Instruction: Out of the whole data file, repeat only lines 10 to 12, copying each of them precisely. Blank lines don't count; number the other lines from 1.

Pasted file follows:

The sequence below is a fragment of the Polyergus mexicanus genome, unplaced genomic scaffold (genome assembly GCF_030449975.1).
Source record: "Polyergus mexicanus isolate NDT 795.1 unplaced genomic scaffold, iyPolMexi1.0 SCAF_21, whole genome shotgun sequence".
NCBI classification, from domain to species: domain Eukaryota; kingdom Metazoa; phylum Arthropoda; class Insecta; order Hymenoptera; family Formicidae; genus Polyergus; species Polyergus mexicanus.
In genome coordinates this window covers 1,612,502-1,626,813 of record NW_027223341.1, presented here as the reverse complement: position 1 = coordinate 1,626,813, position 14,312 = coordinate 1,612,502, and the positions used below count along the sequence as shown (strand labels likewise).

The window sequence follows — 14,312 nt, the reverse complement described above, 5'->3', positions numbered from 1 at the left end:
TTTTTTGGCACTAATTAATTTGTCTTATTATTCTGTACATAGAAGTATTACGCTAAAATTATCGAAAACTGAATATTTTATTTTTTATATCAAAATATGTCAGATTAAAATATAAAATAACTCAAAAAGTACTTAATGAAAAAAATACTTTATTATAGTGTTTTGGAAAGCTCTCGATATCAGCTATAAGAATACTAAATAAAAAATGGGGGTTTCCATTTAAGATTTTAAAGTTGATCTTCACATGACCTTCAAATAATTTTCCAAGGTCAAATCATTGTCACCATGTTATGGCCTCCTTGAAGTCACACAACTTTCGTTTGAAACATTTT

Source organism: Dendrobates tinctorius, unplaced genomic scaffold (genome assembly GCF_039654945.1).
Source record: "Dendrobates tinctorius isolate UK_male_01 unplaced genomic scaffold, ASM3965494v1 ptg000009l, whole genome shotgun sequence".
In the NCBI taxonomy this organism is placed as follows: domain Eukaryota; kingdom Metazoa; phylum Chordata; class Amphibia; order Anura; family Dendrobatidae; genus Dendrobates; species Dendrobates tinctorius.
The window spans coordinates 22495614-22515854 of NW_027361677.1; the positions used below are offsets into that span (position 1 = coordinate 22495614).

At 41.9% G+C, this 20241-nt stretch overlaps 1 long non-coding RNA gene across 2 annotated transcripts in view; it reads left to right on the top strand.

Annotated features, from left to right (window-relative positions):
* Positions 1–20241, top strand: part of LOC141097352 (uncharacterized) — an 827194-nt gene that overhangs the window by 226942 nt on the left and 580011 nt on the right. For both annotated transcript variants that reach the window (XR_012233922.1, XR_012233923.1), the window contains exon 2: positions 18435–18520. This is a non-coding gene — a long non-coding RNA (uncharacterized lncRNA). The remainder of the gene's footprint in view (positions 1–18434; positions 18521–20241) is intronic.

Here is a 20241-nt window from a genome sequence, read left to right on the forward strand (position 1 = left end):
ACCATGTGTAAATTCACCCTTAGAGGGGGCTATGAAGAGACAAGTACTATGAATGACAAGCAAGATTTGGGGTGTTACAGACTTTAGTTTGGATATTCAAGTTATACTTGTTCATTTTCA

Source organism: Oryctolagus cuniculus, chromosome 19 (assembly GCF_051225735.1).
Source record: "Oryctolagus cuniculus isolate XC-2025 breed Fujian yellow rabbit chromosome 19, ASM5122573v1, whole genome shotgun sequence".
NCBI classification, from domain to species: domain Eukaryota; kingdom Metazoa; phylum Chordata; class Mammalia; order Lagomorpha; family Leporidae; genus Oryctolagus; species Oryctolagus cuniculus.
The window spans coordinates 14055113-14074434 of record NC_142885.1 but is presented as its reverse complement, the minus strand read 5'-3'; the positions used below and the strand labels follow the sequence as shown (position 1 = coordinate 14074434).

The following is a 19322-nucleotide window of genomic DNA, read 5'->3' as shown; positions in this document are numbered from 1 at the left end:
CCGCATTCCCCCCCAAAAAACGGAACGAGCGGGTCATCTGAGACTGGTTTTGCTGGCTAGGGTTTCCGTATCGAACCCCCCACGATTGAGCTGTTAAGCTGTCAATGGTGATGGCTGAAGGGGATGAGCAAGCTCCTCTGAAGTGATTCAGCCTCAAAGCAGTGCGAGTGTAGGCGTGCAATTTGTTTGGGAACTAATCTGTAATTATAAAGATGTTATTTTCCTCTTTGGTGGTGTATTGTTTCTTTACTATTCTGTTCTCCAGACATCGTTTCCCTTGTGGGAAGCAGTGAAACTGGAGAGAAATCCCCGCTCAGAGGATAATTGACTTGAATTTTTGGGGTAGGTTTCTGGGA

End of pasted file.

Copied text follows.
The window spans coordinates 22495614-22515854 of NW_027361677.1; the positions used below are offsets into that span (position 1 = coordinate 22495614).

At 41.9% G+C, this 20241-nt stretch overlaps 1 long non-coding RNA gene across 2 annotated transcripts in view; it reads left to right on the top strand.

Annotated features, from left to right (window-relative positions):